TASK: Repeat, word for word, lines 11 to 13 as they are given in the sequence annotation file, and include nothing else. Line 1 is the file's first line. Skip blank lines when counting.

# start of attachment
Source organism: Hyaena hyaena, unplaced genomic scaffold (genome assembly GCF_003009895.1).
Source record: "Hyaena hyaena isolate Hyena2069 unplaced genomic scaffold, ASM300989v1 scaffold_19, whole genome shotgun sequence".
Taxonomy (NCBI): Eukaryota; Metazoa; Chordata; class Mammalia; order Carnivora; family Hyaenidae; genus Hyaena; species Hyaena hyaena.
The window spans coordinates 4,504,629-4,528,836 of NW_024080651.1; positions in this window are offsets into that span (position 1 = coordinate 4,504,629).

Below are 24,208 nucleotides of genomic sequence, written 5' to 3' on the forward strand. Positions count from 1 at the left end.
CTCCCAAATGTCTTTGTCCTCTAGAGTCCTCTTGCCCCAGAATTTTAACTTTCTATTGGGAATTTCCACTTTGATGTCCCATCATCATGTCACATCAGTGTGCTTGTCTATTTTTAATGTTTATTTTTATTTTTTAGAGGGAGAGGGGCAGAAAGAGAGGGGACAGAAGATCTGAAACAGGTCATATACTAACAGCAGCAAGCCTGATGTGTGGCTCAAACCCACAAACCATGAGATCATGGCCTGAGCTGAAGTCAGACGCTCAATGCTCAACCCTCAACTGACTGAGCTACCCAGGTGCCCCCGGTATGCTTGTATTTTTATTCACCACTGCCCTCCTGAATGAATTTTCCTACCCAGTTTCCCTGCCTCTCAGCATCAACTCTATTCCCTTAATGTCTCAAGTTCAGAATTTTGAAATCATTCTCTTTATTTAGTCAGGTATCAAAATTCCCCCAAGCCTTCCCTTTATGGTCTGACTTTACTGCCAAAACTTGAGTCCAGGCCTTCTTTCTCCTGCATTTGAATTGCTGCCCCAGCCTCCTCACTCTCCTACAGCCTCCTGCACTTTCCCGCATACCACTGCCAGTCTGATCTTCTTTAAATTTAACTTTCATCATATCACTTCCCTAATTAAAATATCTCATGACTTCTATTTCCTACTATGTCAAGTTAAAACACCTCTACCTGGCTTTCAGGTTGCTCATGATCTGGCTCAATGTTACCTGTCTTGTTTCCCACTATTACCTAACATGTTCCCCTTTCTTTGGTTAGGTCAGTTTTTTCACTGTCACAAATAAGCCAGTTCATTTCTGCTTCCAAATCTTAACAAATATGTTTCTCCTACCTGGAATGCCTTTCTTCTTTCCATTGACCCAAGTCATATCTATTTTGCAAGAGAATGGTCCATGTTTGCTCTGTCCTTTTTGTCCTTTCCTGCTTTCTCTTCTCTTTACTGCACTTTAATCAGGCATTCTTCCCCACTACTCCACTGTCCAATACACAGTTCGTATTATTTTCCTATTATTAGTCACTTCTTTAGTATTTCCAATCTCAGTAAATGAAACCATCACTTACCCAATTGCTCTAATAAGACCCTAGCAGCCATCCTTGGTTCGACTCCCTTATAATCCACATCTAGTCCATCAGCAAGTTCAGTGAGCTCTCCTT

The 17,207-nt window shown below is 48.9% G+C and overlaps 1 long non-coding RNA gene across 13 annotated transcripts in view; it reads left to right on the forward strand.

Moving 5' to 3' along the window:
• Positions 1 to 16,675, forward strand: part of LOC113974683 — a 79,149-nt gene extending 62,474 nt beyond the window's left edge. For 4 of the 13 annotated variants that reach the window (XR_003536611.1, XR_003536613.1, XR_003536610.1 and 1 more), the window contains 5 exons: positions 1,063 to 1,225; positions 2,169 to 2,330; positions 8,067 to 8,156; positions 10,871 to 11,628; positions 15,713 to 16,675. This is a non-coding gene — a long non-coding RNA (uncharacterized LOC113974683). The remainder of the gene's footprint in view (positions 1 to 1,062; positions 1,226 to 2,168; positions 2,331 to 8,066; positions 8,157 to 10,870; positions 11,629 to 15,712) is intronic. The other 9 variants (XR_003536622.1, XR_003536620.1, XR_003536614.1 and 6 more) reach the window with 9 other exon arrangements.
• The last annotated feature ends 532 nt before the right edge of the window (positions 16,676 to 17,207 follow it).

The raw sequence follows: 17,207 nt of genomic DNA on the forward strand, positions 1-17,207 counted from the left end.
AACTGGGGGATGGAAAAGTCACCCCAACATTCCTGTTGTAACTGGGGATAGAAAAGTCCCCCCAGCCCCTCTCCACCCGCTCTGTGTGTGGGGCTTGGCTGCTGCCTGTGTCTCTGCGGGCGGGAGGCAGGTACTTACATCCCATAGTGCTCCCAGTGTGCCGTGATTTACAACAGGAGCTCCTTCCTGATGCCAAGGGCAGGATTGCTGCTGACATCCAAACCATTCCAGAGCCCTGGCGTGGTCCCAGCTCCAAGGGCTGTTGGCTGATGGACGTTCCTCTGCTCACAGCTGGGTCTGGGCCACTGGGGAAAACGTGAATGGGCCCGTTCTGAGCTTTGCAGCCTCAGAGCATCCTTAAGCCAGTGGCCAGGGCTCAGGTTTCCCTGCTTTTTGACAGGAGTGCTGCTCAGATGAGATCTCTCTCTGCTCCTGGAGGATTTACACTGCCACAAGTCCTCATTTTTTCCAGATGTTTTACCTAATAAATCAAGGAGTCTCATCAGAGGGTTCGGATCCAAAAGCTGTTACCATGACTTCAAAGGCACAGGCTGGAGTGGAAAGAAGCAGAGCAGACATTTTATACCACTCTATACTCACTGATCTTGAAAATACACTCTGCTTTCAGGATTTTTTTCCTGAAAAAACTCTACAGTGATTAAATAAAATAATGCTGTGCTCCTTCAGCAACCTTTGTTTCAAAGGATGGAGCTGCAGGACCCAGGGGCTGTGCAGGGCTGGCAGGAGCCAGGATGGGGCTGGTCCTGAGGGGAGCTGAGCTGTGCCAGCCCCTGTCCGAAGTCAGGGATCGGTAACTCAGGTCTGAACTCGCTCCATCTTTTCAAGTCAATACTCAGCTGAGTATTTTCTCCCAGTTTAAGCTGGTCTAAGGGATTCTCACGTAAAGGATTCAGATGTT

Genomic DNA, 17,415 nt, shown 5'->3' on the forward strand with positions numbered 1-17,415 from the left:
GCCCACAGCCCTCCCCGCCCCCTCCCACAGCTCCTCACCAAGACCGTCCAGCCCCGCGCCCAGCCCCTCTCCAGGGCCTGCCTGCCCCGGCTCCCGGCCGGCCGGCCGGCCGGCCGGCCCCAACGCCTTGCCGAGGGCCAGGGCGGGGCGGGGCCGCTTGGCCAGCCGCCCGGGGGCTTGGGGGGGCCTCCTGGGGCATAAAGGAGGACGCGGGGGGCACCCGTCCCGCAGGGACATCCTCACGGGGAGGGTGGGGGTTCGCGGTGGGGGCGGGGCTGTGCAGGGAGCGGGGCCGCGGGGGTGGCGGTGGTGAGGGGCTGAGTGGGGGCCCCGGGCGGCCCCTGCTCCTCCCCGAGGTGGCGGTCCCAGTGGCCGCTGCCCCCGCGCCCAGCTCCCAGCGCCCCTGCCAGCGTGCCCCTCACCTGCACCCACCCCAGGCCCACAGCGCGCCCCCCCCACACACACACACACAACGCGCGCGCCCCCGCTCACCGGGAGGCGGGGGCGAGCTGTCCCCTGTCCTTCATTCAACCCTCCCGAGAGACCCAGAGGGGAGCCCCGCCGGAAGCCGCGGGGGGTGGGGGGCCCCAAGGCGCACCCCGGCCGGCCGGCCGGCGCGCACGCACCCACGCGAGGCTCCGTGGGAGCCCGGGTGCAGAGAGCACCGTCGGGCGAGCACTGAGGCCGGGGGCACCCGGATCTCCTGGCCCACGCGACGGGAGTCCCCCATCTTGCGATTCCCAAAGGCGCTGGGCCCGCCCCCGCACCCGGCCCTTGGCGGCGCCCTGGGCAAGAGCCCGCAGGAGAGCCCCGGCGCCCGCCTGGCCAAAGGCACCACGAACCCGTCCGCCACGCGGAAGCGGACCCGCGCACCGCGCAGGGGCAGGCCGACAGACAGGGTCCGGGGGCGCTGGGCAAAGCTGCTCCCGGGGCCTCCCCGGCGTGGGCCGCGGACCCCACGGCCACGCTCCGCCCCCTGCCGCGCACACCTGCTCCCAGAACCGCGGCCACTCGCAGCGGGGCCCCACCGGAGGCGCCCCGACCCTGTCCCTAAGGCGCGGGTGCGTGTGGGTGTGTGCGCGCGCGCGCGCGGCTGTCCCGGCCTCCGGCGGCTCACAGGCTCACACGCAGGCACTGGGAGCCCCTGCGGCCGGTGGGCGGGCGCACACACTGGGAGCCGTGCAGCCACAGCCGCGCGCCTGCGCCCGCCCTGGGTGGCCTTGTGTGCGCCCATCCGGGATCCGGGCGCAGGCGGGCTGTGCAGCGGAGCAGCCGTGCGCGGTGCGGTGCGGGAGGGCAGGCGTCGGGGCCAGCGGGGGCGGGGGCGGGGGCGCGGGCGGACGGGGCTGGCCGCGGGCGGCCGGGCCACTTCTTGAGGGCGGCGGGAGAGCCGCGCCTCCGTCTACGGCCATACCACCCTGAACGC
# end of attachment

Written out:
The raw sequence follows: 17,207 nt of genomic DNA on the forward strand, positions 1-17,207 counted from the left end.
AACTGGGGGATGGAAAAGTCACCCCAACATTCCTGTTGTAACTGGGGATAGAAAAGTCCCCCCAGCCCCTCTCCACCCGCTCTGTGTGTGGGGCTTGGCTGCTGCCTGTGTCTCTGCGGGCGGGAGGCAGGTACTTACATCCCATAGTGCTCCCAGTGTGCCGTGATTTACAACAGGAGCTCCTTCCTGATGCCAAGGGCAGGATTGCTGCTGACATCCAAACCATTCCAGAGCCCTGGCGTGGTCCCAGCTCCAAGGGCTGTTGGCTGATGGACGTTCCTCTGCTCACAGCTGGGTCTGGGCCACTGGGGAAAACGTGAATGGGCCCGTTCTGAGCTTTGCAGCCTCAGAGCATCCTTAAGCCAGTGGCCAGGGCTCAGGTTTCCCTGCTTTTTGACAGGAGTGCTGCTCAGATGAGATCTCTCTCTGCTCCTGGAGGATTTACACTGCCACAAGTCCTCATTTTTTCCAGATGTTTTACCTAATAAATCAAGGAGTCTCATCAGAGGGTTCGGATCCAAAAGCTGTTACCATGACTTCAAAGGCACAGGCTGGAGTGGAAAGAAGCAGAGCAGACATTTTATACCACTCTATACTCACTGATCTTGAAAATACACTCTGCTTTCAGGATTTTTTTCCTGAAAAAACTCTACAGTGATTAAATAAAATAATGCTGTGCTCCTTCAGCAACCTTTGTTTCAAAGGATGGAGCTGCAGGACCCAGGGGCTGTGCAGGGCTGGCAGGAGCCAGGATGGGGCTGGTCCTGAGGGGAGCTGAGCTGTGCCAGCCCCTGTCCGAAGTCAGGGATCGGTAACTCAGGTCTGAACTCGCTCCATCTTTTCAAGTCAATACTCAGCTGAGTATTTTCTCCCAGTTTAAGCTGGTCTAAGGGATTCTCACGTAAAGGATTCAGATGTT

Genomic DNA, 17,415 nt, shown 5'->3' on the forward strand with positions numbered 1-17,415 from the left: